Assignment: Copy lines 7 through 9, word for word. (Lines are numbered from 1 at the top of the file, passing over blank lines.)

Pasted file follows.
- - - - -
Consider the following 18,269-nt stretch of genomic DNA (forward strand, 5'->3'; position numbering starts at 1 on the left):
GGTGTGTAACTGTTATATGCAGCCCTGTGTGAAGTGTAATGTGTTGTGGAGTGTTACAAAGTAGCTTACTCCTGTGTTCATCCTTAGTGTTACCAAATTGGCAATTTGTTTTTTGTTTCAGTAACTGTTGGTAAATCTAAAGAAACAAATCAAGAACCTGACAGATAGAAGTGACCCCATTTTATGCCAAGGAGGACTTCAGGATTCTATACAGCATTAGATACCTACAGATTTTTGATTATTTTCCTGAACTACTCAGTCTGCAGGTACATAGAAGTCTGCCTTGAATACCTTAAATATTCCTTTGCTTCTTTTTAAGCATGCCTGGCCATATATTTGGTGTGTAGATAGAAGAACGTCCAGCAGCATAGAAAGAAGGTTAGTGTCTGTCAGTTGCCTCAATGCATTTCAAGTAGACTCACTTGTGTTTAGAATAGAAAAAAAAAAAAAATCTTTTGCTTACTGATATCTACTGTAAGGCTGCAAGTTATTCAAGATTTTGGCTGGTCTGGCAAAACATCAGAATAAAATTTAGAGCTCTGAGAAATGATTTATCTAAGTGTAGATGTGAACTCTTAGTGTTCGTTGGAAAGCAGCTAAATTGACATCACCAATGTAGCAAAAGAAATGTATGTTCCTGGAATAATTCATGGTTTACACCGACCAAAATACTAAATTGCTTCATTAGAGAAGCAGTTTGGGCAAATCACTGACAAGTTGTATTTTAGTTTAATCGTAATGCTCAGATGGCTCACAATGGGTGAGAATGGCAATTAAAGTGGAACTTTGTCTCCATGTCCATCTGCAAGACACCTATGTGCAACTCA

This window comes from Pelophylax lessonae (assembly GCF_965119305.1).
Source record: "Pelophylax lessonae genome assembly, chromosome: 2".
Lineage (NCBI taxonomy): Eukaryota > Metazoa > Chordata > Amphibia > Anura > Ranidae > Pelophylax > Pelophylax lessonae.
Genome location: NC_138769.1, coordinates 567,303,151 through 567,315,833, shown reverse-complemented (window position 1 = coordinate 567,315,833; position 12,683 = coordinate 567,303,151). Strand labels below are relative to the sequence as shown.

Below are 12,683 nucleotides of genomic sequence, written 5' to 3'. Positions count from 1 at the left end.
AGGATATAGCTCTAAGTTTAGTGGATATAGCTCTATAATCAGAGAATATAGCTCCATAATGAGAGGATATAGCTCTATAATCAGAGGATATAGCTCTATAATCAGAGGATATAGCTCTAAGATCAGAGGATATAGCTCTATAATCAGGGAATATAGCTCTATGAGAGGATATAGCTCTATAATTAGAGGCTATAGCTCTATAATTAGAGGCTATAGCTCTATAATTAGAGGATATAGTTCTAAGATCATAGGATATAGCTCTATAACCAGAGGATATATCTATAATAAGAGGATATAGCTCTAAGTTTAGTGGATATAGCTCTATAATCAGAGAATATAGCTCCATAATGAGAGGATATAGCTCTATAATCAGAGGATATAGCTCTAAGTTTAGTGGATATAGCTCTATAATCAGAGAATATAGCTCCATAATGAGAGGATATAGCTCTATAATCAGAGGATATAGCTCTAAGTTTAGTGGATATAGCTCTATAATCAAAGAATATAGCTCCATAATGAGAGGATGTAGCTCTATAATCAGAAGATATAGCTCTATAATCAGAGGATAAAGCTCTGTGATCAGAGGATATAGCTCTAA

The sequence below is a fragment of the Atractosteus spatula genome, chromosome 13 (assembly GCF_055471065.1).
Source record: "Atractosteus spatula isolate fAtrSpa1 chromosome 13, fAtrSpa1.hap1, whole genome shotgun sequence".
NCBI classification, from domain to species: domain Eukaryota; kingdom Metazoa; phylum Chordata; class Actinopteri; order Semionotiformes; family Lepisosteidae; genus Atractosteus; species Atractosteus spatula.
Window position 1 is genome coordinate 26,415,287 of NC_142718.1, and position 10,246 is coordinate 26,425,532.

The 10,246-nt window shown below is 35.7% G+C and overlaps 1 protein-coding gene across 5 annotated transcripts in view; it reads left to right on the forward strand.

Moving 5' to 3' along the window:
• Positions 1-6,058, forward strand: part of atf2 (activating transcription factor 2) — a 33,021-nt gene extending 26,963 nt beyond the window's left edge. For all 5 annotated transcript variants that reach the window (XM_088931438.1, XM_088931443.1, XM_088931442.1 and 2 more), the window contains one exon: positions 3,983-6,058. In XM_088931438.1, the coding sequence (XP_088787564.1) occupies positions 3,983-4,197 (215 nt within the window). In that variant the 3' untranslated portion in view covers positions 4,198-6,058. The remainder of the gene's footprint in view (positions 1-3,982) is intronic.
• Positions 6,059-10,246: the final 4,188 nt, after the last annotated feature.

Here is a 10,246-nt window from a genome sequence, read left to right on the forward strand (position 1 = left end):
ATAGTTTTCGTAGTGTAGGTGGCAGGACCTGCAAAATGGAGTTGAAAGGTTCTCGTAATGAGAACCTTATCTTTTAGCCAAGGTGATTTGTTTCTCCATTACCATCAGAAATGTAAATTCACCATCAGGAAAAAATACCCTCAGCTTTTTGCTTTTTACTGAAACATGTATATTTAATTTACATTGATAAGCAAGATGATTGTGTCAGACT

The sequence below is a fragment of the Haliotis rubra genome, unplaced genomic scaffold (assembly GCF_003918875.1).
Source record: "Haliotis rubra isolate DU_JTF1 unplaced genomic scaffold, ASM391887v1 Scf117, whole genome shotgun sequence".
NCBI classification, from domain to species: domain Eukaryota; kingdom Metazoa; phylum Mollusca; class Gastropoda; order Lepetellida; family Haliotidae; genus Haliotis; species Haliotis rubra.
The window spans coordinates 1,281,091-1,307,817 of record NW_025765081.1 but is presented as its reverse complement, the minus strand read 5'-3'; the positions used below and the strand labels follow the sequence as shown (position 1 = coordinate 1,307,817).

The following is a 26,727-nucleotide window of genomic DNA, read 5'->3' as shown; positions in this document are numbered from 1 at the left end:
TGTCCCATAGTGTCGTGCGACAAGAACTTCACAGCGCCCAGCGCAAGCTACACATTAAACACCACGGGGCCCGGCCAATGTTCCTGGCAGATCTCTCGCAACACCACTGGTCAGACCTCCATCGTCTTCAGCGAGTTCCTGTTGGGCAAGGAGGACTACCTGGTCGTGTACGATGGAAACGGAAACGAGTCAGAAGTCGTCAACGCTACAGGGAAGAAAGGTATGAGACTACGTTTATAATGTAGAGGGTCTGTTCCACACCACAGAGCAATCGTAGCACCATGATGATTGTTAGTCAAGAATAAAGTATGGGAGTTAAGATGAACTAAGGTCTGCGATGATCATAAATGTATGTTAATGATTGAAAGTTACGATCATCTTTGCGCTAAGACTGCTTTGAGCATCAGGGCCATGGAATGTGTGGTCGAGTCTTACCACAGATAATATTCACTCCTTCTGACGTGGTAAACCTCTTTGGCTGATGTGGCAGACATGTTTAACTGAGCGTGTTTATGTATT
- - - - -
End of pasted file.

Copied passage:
Below are 12,683 nucleotides of genomic sequence, written 5' to 3'. Positions count from 1 at the left end.
AGGATATAGCTCTAAGTTTAGTGGATATAGCTCTATAATCAGAGAATATAGCTCCATAATGAGAGGATATAGCTCTATAATCAGAGGATATAGCTCTATAATCAGAGGATATAGCTCTAAGATCAGAGGATATAGCTCTATAATCAGGGAATATAGCTCTATGAGAGGATATAGCTCTATAATTAGAGGCTATAGCTCTATAATTAGAGGCTATAGCTCTATAATTAGAGGATATAGTTCTAAGATCATAGGATATAGCTCTATAACCAGAGGATATATCTATAATAAGAGGATATAGCTCTAAGTTTAGTGGATATAGCTCTATAATCAGAGAATATAGCTCCATAATGAGAGGATATAGCTCTATAATCAGAGGATATAGCTCTAAGTTTAGTGGATATAGCTCTATAATCAGAGAATATAGCTCCATAATGAGAGGATATAGCTCTATAATCAGAGGATATAGCTCTAAGTTTAGTGGATATAGCTCTATAATCAAAGAATATAGCTCCATAATGAGAGGATGTAGCTCTATAATCAGAAGATATAGCTCTATAATCAGAGGATAAAGCTCTGTGATCAGAGGATATAGCTCTAA

The sequence below is a fragment of the Atractosteus spatula genome, chromosome 13 (assembly GCF_055471065.1).